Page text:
Monday, May 2, 2011
Notebook: Allen stays hot for C's
MIAMI -- A collection of news and notes after the Miami Heat defeated the Boston Celtics 99-90 in Game 1 of an Eastern Conference semifinal series Sunday at American Airlines Arena:
The rest of his teammates might have looked like they were shaking a week's worth of rust, but Ray Allen picked up right where he left off after a first-round sweep of the New York Knicks.
Allen connected on 9-of-13 shots, including five 3-pointers, while pouring in a team-high 25 points over nearly 39 minutes of action. Four of those 3-pointers came in the second half as Allen tried to sneak Boston back into the game, but the ejection of Paul Pierce left Allen with a tough load to shoulder as the Celtics struggled offensively at times.
Boston shot a mere 25 percent in the first quarter (5-of-20 overall) and 35.9 percent (14 of 39) for the first half while digging a 15-point halftime hole.
"We look at the things we didn't do offensively," said Allen. "We didn't execute, or take our time, or have patience. Then it just snowballs. We had less than 40 points at the half. With the caliber of scorers we have, it's crazy for us to have only that many points [at the half]."
Kevin Garnett labored through 3-of-9 shooting with only six points, while Pierce missed eight of the 14 shots he put up before being ejected with seven minutes remaining. Boston's bench chipped in 23 points on 6-of-23 shooting (26.1 percent) and was outscored by Miami reserve James Jones (25 points) alone.
"I thought we were way too aggressive," said Celtics coach Doc Rivers. "We were too eager to score on the first pass early on. I told our guys that [the Heat were] an athletic team and you're not going to beat them with the dribble. I just thought early on we were so eager to score -- we call it 'being thirsty' -- that we never got to the second pass and we never got to the second option. I thought we were very easy to guard. We scored 90 points and we didn't have a great offensive night."
Through five postseason games, Allen is hooting a sizzling 59.7 percent (40 of 67), including 64.7 percent beyond the arc (22 of 34).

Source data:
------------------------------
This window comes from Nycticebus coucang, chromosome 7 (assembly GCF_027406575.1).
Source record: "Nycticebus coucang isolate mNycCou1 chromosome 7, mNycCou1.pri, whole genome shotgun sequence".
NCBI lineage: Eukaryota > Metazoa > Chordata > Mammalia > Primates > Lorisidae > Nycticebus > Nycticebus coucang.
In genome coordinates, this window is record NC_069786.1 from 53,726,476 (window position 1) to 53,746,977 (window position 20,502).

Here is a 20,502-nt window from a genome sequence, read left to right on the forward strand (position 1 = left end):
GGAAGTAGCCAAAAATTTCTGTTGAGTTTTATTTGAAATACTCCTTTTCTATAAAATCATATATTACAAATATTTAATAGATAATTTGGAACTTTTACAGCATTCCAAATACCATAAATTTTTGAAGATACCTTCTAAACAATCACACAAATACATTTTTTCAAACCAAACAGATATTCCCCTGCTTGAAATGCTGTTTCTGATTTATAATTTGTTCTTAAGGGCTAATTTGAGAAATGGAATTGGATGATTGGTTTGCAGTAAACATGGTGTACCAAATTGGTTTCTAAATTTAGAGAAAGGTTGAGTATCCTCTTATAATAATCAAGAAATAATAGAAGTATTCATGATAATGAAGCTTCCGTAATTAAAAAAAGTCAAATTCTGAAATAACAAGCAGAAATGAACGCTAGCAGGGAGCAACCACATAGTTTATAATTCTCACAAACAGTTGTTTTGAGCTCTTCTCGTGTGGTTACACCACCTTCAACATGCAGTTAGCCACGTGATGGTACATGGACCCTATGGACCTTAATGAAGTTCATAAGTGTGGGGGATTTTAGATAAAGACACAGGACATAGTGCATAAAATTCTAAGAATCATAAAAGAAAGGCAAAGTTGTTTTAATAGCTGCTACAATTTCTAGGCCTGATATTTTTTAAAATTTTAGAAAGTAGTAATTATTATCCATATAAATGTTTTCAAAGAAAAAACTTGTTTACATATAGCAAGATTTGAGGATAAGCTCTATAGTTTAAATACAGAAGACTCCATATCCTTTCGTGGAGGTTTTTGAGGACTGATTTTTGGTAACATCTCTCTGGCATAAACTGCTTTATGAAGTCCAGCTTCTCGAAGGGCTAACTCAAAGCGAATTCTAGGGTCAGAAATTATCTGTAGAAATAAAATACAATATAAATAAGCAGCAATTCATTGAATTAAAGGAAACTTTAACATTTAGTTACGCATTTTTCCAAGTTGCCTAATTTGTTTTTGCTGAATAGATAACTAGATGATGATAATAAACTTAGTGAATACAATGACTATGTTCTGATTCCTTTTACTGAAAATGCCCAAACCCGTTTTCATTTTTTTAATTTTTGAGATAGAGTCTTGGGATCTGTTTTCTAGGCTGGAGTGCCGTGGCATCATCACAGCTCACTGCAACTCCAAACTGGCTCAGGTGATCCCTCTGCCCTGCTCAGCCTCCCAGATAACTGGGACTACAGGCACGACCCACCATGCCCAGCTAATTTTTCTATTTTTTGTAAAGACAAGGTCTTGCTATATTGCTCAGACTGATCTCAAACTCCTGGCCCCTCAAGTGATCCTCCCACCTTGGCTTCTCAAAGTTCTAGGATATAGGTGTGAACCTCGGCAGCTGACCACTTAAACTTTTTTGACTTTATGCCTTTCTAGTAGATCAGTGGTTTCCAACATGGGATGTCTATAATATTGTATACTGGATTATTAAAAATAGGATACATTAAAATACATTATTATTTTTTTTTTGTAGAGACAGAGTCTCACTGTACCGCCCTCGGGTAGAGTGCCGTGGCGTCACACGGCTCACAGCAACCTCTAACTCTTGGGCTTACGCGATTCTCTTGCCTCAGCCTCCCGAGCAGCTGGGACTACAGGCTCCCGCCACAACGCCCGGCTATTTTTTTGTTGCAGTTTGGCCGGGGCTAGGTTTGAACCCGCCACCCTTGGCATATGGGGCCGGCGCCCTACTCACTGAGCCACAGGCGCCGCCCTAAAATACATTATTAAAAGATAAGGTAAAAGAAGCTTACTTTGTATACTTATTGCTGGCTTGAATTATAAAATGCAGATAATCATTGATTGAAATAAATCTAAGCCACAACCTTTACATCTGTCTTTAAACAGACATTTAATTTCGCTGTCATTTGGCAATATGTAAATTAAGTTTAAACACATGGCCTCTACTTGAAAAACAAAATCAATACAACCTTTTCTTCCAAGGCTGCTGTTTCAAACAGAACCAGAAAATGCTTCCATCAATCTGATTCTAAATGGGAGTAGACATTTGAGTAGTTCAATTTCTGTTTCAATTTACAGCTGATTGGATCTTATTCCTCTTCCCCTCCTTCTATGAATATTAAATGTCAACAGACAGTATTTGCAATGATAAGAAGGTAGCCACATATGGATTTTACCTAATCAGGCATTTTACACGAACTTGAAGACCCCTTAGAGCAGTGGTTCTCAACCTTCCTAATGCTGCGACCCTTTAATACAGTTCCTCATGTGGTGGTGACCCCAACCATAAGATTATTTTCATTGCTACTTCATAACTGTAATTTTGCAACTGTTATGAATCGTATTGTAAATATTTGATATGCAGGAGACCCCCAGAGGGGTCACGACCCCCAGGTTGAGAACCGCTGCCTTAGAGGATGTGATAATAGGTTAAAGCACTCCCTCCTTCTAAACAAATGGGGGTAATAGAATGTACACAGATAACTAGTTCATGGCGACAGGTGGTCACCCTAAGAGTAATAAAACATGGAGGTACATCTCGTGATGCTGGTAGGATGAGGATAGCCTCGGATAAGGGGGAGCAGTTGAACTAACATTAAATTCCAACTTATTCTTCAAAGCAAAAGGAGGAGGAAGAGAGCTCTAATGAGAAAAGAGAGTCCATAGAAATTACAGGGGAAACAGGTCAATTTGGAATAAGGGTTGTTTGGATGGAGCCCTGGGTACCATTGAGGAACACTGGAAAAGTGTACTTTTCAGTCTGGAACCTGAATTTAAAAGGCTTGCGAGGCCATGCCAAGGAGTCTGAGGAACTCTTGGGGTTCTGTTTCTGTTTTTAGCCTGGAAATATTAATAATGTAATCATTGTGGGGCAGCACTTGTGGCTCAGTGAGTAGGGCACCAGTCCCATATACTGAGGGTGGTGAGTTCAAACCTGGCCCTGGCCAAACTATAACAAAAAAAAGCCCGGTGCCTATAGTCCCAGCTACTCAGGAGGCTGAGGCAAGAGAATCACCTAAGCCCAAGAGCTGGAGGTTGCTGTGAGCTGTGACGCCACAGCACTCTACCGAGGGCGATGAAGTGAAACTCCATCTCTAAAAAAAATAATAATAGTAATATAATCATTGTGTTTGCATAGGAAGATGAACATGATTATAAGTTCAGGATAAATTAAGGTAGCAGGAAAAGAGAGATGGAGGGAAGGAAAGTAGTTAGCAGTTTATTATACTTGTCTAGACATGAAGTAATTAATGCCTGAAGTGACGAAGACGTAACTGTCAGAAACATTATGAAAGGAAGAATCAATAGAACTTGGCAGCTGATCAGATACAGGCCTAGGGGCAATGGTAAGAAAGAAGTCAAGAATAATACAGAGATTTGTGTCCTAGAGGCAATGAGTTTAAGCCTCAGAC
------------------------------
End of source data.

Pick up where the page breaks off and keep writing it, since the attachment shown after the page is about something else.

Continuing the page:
--RIVERS EXCITED AS THIBODEAU NAMED COACH OF THE YEAR--
In the hours before his team's biggest game of the season, Celtics coach Doc Rivers still took a moment to send former top assistant Tom Thibodeau a congratulatory text message after learning he had been named Coach of the Year in his rookie season with the Chicago Bulls.
Thibodeau received 76 first-place votes from a panel of 119 sportswriters and broadcasters throughout the United States and Canada, finishing with a total of 475 points to easily outdistance Philadelphia's Doug Collins (210 points, 18 first-place votes) and San Antonio's Gregg Popovich (11 first-place votes, 177 points).
Rivers lauded Thibodeau sticking with the blueprint he arrived with in Chicago.
"[Thibodeau] came in and did his job," said Rivers. "No. 1, he was so prepared for it. More importantly, I thought he followed through on what he came in to do. I think a lot of times, you come in there and you have some thoughts, but the first time there's adversity, you kind of change up and go another direction. We talk a lot, obviously, and one of the things I kept seeing was that he kept standing for his beliefs. I know when you play the Bulls, you can see his beliefs through the team. That’s always the mark of a hell of a coach."
Rivers won his only Coach of the Year award during his rookie season on the bench with the Orlando Magic in 1999-2000. When that similarity between him and Thibodeau was noted, Rivers joked, "The kiss of death." After going 41-41 in that initial season (an eight-win improvement from the previous season), the Magic combined to finish a mere six games above .500 the next three seasons and Rivers was fired after a 1-10 start to the 2003-04 campaign.
The Bulls likely won't have such a problem. A young core led by MVP candidate Derrick Rose won an NBA-best 62 games this season, a 21-game improvement after Chicago finished 41-41 last year.
--LAYUP LINE: NO CHANGES FOR WADE; RONDO'S FOULS; WEST'S TECH--
* Even after Dwyane Wade erupted for a game-high 38 points against Boston, Rivers wasn't planning to re-write Boston's defensive playbook. Asked what he'd change in Game 2, Rivers shot back, "Not a thing." Wade, who shot a mere 28 percent against Boston during the regular season, connected on 14-of-21 attempts on Sunday.
"I don't think he hit a lot of tough shots tonight," said Allen. "He scored within the confines of what they were doing. They got him in transition, he rolled to the basket, he got easy layups early and then he was getting stuff in the flow."
* Rajon Rondo labored through early foul trouble, logging a mere 8:23 in the first half after picking up three fouls.
"It was frustrating, especially when you think you can help your team," said Rondo. "[Delonte] West came in and did a great job. We made a run at it again in the second quarter, but then again, they made a run as well, so it was frustrating to get three fouls in the first half. I don't think I've had that this entire year, so to be in a playoff game, Game 1, it's just frustrating."
* West picked up a technical foul -- his second of the postseason -- in the first half for throwing the ball at Mario Chalmers. The Celtics were trying to call a timeout and West was bringing the ball over halfcourt when Chalmers tried to draw a charge near the Boston bench. With Chalmers on the ground, West threw the ball at him and the two had words.